Something about this recession is bugging me but I’m not exactly sure what it is. I sort of feel like I’m playing with a connect the dots puzzle that’s missing some dots and possibly has some dots in the wrong place. It’s times like these I wish I’d followed my dreams to go into journalism. But, I didn’t.
So, instead of investigative journalism, you’re getting a brain dump of the things that bother me.
Is it just me or is this recession/depression full of stories of the lower and middle classes struggling, losing homes, and jobless? Where are the stories of the rich losing their fortunes?
One of the popular theories of the Great Depression was that inequality was the root cause of the depression. From Wiki: “According to this view, the root cause of the Great Depression was a global over-investment in heavy industry capacity compared to wages and earnings from independent businesses, such as farms. The solution was the government must pump money into consumers’ pockets. That is, it must redistribute purchasing power, maintain the industrial base, but re-inflate prices and wages to force as much of the inflationary increase in purchasing power into consumer spending. The economy was overbuilt, and new factories were not needed. Foster and Catchings recommended federal and state governments start large construction projects, a program followed by Hoover and Roosevelt.”
Companies are sitting on huge piles of cash. I’m not just thinking about Apple and their $76B in cash reserves. Check out this quote from a MarketWatch article: “A MarketWatch and FactSet Research review of second-quarter regulatory filings shows that as of June 30, the overall amount of cash and short-term investments for 24 of the 30 companies that make up the Dow Jones Industrial Average had surged 18% to $256 billion from a year ago.”
I literally live on the borderline of one of the affluent suburbs in Miami. Let me give you some statistics from CityData on the differences:
- Affluent Neighborhood has 94% of their homes occupied. Miami has 90%. In Affluent Neighborhood, renters make up 34% while in Miami, renters make up 65% of the population.
- In 2009, the Median Gross Rent in Affluent Neighborhood was $1,388. In Miami, it was $838.
- In 2009, 35% of households in Affluent Neighborhood had incomes of $100k and up. In Miami, it’s only 7%. As a matter of fact, in Affluent Neighborhood there were 2,616 households with incomes of $200k and up. In Miami, there were 2,661. Miami has more than ten times the number of households in Affluent Neighborhoods.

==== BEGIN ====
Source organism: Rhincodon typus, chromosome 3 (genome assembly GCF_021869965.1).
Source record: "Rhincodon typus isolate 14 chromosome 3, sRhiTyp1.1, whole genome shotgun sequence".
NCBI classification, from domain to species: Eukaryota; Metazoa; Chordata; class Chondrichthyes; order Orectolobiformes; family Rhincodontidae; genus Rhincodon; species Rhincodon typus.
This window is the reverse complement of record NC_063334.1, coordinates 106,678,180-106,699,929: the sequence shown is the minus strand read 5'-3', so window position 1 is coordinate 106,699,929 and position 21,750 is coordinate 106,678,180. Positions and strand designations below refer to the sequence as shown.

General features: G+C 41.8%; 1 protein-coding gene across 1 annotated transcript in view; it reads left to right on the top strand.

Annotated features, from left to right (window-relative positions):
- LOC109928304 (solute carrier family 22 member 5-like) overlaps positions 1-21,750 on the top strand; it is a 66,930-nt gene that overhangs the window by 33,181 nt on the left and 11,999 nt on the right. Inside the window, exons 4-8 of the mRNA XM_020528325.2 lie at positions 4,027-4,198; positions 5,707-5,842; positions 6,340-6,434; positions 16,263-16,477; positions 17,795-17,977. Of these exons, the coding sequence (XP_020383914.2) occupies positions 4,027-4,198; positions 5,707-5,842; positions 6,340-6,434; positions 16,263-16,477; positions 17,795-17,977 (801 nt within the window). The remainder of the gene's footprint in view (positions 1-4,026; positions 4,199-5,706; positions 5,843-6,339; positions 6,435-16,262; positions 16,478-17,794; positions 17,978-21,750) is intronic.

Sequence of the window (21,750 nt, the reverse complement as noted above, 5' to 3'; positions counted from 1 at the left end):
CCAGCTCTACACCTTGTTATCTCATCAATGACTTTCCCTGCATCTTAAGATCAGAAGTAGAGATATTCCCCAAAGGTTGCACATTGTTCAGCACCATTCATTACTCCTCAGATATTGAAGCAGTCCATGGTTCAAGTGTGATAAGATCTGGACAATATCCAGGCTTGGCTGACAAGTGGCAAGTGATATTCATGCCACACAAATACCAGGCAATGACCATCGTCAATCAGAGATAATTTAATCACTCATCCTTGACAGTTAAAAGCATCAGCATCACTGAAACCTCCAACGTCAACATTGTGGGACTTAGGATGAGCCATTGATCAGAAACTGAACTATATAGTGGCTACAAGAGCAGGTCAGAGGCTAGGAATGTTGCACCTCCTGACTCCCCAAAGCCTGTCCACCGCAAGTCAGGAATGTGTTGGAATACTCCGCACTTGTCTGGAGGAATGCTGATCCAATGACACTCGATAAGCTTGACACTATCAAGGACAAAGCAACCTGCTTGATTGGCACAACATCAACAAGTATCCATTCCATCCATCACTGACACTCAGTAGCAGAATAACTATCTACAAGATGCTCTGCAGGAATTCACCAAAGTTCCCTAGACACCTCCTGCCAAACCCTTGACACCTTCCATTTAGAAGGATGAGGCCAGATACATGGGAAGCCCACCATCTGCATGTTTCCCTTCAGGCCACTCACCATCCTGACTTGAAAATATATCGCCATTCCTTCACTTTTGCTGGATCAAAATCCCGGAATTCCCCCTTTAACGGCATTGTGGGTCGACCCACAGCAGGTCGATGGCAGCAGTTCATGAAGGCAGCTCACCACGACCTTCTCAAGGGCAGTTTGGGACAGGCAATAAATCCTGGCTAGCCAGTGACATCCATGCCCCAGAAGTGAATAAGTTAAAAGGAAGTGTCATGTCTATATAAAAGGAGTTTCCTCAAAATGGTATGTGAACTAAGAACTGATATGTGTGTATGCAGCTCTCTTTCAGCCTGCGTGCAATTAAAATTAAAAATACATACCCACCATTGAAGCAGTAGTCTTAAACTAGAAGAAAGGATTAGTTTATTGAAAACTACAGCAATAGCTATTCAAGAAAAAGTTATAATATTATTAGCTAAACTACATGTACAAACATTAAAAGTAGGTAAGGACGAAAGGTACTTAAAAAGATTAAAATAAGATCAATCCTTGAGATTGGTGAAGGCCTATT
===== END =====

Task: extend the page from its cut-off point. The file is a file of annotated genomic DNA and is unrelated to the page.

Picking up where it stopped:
- In Miami, 21% of households are run by single parents. Only 7% of households in Affluent Neighborhood are in the same situation.
- In Affluent Neighborhood, 41% of females 25 years old and up have a Bachelors, Masters, or Doctorate. In Miami, it’s only 12%. To contrast, in Affluent Neighborhood only 37% of males 25 years old and up have a Bachelor, Masters, or Doctorate. In Miami, it’s 12.4%.
- 43.1% of residents of Affluent Neighborhood speak English at home. In Miami it’s only 25.4%. Not surprising when 59.5% of Miami’s population is Foreign-Born and of those only 41.6% are naturalized citizens. Compare that to only 37.9% of Affluent Neighborhood’s population being Foreign-Born and of those, 64.3% are naturalized citizens.
- The unemployment rate among males in Affluent Neighborhood averages 7.4% while in Miami it averages 10%.
In Affluent Neighborhood, one of the most prestigious car dealerships sits a block away from at least two more luxury vehicle dealerships. They’re not suffering. As a matter of fact, they’re expanding to include McLarens in Fall of 2011. You know—the car with a starting price tag of $229,000 for their base model with zero options. In Miami, car lots are mostly abandoned, shuttered, or demolished. Some have been converted to empty strip malls.
My newspapers are rich with stories of unions being forced to big concessions, libraries possibly being shuttered, programs being slashed or shut down, and huge payouts to local government officials among termination either via layoff, retirement, or being fired for violations not to mention six figure salaries for new hires in the top echelons.
What’s going on?